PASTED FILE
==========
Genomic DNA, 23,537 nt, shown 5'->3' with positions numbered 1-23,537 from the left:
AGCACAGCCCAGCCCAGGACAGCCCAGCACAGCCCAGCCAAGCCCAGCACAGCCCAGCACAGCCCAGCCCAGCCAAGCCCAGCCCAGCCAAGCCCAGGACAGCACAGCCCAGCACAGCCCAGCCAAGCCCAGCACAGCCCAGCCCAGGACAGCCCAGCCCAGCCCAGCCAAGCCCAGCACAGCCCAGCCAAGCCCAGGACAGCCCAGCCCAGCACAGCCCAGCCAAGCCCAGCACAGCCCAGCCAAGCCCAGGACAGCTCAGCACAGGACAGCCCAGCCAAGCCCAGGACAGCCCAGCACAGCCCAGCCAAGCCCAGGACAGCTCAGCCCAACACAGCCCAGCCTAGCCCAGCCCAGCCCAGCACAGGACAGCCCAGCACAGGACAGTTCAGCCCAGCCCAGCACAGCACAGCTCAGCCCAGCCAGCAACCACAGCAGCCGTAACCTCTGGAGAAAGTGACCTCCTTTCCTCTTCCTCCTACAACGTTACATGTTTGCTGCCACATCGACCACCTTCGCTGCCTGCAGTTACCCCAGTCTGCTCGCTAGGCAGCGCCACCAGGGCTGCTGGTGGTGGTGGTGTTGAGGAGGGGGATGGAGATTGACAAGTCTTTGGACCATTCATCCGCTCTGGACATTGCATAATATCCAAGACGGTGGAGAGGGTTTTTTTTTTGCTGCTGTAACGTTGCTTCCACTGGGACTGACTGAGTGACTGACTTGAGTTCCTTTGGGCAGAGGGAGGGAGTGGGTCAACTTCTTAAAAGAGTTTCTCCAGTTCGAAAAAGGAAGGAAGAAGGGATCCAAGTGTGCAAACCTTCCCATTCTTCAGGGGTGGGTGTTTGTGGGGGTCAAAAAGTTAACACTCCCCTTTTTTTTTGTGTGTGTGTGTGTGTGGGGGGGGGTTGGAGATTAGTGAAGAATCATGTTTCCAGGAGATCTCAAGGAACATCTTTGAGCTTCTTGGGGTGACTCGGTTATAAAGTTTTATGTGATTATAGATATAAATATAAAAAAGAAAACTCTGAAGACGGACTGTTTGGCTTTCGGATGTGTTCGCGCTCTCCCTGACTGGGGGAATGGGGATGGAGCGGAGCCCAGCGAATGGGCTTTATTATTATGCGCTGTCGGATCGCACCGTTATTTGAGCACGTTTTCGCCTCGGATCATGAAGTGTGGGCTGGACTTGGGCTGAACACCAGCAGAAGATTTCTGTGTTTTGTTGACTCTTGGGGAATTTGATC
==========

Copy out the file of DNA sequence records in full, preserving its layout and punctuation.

Genomic DNA, 23,537 nt, shown 5'->3' with positions numbered 1-23,537 from the left:
AGCACAGCCCAGCCCAGGACAGCCCAGCACAGCCCAGCCAAGCCCAGCACAGCCCAGCACAGCCCAGCCCAGCCAAGCCCAGCCCAGCCAAGCCCAGGACAGCACAGCCCAGCACAGCCCAGCCAAGCCCAGCACAGCCCAGCCCAGGACAGCCCAGCCCAGCCCAGCCAAGCCCAGCACAGCCCAGCCAAGCCCAGGACAGCCCAGCCCAGCACAGCCCAGCCAAGCCCAGCACAGCCCAGCCAAGCCCAGGACAGCTCAGCACAGGACAGCCCAGCCAAGCCCAGGACAGCCCAGCACAGCCCAGCCAAGCCCAGGACAGCTCAGCCCAACACAGCCCAGCCTAGCCCAGCCCAGCCCAGCACAGGACAGCCCAGCACAGGACAGTTCAGCCCAGCCCAGCACAGCACAGCTCAGCCCAGCCAGCAACCACAGCAGCCGTAACCTCTGGAGAAAGTGACCTCCTTTCCTCTTCCTCCTACAACGTTACATGTTTGCTGCCACATCGACCACCTTCGCTGCCTGCAGTTACCCCAGTCTGCTCGCTAGGCAGCGCCACCAGGGCTGCTGGTGGTGGTGGTGTTGAGGAGGGGGATGGAGATTGACAAGTCTTTGGACCATTCATCCGCTCTGGACATTGCATAATATCCAAGACGGTGGAGAGGGTTTTTTTTTTGCTGCTGTAACGTTGCTTCCACTGGGACTGACTGAGTGACTGACTTGAGTTCCTTTGGGCAGAGGGAGGGAGTGGGTCAACTTCTTAAAAGAGTTTCTCCAGTTCGAAAAAGGAAGGAAGAAGGGATCCAAGTGTGCAAACCTTCCCATTCTTCAGGGGTGGGTGTTTGTGGGGGTCAAAAAGTTAACACTCCCCTTTTTTTTTGTGTGTGTGTGTGTGTGGGGGGGGGTTGGAGATTAGTGAAGAATCATGTTTCCAGGAGATCTCAAGGAACATCTTTGAGCTTCTTGGGGTGACTCGGTTATAAAGTTTTATGTGATTATAGATATAAATATAAAAAAGAAAACTCTGAAGACGGACTGTTTGGCTTTCGGATGTGTTCGCGCTCTCCCTGACTGGGGGAATGGGGATGGAGCGGAGCCCAGCGAATGGGCTTTATTATTATGCGCTGTCGGATCGCACCGTTATTTGAGCACGTTTTCGCCTCGGATCATGAAGTGTGGGCTGGACTTGGGCTGAACACCAGCAGAAGATTTCTGTGTTTTGTTGACTCTTGGGGAATTTGATC